The Republican convention hates on Hillary

Even some of Hillary Clinton's haters say the vitriol has gone too far

CLEVELAND — Liar. Garbage. Lock her up.

Republicans at their national convention are putting Hillary Clinton on mock trial, declaring her guilty and issuing sentences that include death by firing squad, in a remarkable display of political rhetoric gone wild. Even some Clinton haters say the vitriol has gone too far.

The focus on Clinton has sometimes upstaged what’s supposed to be a weeklong celebration and promotion of Donald Trump. Instead of extolling the virtues of their nominee, Republicans have turned to increasingly crass slurs against his opponent.

One GOP delegate and adviser to Trump on veteran’s issues, Al Baldasaro, took it a step further than the rest. He dubbed her a “piece of garbage” and suggested a punishment for alleged inaction during the 2012 Benghazi, Libya, attacks that left four Americans dead.

“Hillary Clinton should be put in the firing line and shot for treason,” the New Hampshire state lawmaker said in a radio interview Tuesday.

Trump spokeswoman Hope Hicks said Trump and his campaign don’t agree with Baldasaro’s comment. The U.S. Secret Service said it was investigating.

On the streets of Cleveland, demeaning buttons for sale say “Life’s a Bitch — Don’t Elect One” and “Trump vs. Tramp.” Others have been even harsher and more vulgar, with crude references to parts of Clinton’s body.

Tony Ensminger, a 63-year-old selling buttons outside the arena, insisted “this was mild” compared to what Democrats said about former President George W. Bush.

Visceral disdain for Clinton has been palpable all week on the convention floor, where the go-to chant is “Lock her up.” One former GOP presidential candidate, Ben Carson, drew a connection between Clinton and Lucifer, and Senate Majority Leader Mitch McConnell of Kentucky said scandals follow Clinton and her husband “like flies.”

It’s no surprise that Republicans are emphasizing Clinton’s weaknesses more than Trump’s strengths. The GOP’s strategy for winning in November rests in part on the hope that voters dislike the Democrat more than the Republican.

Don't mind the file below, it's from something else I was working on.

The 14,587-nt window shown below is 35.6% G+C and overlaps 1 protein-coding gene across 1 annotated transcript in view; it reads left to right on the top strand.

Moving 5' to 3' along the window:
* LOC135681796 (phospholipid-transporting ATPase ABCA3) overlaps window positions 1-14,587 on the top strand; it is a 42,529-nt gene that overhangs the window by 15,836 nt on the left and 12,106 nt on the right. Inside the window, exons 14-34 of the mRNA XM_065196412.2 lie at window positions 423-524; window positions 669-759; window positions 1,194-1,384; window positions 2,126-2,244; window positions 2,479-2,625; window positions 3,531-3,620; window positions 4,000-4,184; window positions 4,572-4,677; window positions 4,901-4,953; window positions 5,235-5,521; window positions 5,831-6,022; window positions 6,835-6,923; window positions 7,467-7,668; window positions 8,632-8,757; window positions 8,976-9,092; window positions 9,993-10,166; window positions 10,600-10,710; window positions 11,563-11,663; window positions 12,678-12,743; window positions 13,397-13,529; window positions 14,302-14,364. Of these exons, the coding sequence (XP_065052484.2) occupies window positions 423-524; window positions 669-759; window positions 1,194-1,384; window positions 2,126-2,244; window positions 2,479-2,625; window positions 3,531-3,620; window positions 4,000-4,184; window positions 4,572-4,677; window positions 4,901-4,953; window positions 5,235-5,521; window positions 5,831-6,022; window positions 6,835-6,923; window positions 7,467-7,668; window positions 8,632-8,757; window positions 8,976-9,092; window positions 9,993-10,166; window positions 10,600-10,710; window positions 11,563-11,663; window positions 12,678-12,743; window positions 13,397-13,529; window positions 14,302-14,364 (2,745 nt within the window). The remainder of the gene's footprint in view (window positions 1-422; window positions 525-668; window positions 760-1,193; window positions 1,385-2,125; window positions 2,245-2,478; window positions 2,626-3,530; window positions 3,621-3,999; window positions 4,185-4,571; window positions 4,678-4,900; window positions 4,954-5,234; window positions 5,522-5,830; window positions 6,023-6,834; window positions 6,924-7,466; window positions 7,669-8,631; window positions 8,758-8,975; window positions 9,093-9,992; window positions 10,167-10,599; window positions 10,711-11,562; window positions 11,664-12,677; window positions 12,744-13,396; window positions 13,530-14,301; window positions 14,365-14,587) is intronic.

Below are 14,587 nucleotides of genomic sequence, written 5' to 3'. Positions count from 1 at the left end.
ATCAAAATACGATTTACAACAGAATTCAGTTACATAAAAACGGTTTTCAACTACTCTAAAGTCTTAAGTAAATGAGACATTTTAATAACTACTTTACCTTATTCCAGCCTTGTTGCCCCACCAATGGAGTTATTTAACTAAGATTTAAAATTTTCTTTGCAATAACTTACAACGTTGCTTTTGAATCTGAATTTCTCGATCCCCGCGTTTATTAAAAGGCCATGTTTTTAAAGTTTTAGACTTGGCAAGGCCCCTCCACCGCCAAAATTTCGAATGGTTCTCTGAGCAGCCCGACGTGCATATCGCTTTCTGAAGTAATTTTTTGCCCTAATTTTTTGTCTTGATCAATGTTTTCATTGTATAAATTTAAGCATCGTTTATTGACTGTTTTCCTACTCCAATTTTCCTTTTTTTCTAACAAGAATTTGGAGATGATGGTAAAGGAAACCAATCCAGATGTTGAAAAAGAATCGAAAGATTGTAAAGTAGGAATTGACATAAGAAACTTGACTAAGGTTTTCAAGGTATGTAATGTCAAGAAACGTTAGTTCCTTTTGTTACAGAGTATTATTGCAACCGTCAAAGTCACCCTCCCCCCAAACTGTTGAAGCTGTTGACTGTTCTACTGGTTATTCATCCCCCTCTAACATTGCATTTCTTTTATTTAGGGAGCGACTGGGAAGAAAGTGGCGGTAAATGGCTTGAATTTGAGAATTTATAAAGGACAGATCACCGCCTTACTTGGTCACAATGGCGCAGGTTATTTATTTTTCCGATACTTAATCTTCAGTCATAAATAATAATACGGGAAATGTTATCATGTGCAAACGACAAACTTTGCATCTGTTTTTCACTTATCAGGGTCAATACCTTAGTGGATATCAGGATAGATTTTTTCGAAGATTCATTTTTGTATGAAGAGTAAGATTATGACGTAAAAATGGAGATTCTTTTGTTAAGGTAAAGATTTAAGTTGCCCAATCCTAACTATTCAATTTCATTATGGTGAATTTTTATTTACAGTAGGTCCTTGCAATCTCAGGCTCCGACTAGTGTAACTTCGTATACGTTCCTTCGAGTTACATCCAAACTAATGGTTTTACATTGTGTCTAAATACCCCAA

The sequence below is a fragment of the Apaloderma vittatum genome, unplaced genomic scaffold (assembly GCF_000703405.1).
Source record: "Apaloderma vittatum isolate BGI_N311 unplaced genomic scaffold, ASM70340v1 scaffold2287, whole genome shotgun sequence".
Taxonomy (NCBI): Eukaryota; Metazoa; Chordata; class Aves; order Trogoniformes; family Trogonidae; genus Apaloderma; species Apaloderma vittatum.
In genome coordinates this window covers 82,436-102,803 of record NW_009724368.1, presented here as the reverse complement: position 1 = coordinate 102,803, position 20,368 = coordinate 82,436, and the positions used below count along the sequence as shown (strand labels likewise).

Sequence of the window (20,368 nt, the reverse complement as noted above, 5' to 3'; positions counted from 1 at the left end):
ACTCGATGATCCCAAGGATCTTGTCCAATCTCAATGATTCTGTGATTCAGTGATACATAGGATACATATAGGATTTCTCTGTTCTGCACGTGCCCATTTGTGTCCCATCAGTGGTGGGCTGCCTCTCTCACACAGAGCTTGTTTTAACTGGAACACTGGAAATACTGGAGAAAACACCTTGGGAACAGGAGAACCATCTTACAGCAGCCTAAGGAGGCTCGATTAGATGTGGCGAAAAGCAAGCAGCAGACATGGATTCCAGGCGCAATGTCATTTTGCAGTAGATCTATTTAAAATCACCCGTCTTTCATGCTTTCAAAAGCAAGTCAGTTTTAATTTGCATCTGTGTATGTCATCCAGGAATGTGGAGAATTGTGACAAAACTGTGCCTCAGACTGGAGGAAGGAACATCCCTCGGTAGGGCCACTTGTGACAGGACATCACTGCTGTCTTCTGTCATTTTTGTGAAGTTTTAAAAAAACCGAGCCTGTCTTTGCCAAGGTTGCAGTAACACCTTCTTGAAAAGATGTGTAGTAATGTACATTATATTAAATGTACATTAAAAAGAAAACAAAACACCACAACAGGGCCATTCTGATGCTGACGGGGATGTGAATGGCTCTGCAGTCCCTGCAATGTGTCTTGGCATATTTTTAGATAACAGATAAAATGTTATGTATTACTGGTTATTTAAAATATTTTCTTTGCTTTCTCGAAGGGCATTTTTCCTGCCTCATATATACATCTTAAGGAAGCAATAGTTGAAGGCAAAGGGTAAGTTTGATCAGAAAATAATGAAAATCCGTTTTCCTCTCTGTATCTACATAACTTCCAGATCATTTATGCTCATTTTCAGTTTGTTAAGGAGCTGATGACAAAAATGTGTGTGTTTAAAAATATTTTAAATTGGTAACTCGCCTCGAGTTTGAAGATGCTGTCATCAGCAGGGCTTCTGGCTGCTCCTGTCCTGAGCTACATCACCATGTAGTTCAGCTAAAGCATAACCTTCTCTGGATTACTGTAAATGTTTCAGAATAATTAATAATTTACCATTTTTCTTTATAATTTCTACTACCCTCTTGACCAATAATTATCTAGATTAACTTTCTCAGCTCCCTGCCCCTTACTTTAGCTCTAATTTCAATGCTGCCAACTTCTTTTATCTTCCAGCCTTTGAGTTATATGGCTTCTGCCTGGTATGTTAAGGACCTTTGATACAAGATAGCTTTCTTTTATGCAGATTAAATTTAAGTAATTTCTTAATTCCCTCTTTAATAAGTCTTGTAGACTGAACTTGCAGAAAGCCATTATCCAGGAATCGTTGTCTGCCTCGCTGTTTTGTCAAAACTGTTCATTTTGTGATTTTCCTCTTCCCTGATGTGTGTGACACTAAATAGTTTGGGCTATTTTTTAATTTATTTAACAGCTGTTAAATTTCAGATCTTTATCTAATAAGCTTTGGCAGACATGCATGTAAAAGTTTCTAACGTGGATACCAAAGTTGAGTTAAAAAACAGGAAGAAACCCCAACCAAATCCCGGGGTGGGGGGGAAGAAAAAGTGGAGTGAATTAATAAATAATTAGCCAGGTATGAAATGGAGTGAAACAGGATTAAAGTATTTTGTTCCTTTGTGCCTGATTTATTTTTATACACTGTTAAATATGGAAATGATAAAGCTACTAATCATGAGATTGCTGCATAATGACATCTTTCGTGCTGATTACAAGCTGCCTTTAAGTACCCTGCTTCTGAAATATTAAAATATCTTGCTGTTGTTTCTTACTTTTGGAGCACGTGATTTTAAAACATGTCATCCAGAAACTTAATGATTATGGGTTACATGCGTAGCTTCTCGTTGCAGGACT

Fifty-seven per cent of Americans in a July Associated Press-GfK poll said they viewed Clinton unfavourably, as did 64 per cent of independents who don’t lean toward either party. Slightly more, 63 per cent overall, viewed Trump unfavourably; 62 per cent of independents.

It’s those independents that Trump’s campaign hopes it can peel off — if it can keep up a steady drumbeat of negativity about Clinton. Three-quarters of voters in the poll said their pick for president is motivated by a desire to cast their ballot against either Clinton or Trump.

Still, the criticism has triggered a backlash from some Republicans who say it’s beyond the pale.

Arizona Sen. Jeff Flake, a Trump critic who’s skipping the GOP convention, tweeted that Republicans “can make the case that she shouldn’t be elected without jumping the shark.” And Bill Pickle, a South Carolina delegate and talk radio host, said those doing the name-calling “sound and act like demons.”

“I personally hate — I mean hate — all of the negativity,” Pickle said. “What happened to professionalism, manners and humanity in our politicians and citizens?”

But most Republicans seem unperturbed. Wisconsin delegate Jim Geldreich said the stay-on-offence strategy was spot-on.

Clinton, meanwhile, has sought to use the negativity to her advantage. She sent out yet another fundraising appeal Wednesday night based on events at the convention, saying, “It’s important to call out what we’re seeing: What’s happening at the convention is not normal and not acceptable.”

Does it matter that this is the first time a major party is picking a woman to be its nominee? Johnny McMahan, 65, a GOP delegate from Arkansas, said he had no problem with a woman being president but some of his friends felt differently.

“They say women are too emotional to be president,” McMahan said.

Though assailing the opposing candidate is standard fare at political conventions, this year the attacks have transcended policy positions and become intimately personal. The relentless spotlight on an opponent’s supposed criminality is another departure.

Republicans maintain Clinton broke the law by sending classified information on her private email server.

Trump’s campaign has worked to sow distrust by using vague insinuations against Clinton that are hard to prove or disprove.

On Wednesday, Trump campaign chairman Paul Manafort mused that Attorney General Loretta Lynch had “probably” given special information to Bill Clinton that helped his wife avoid criminal charges, during a brief airport meeting that Lynch has acknowledged was a mistake. He said the “Lock her up!” chant punctuating speeches at the conventions “probably reflects the attitude of a lot of people in America.”

“They don’t understand why justice wasn’t done,” he said.

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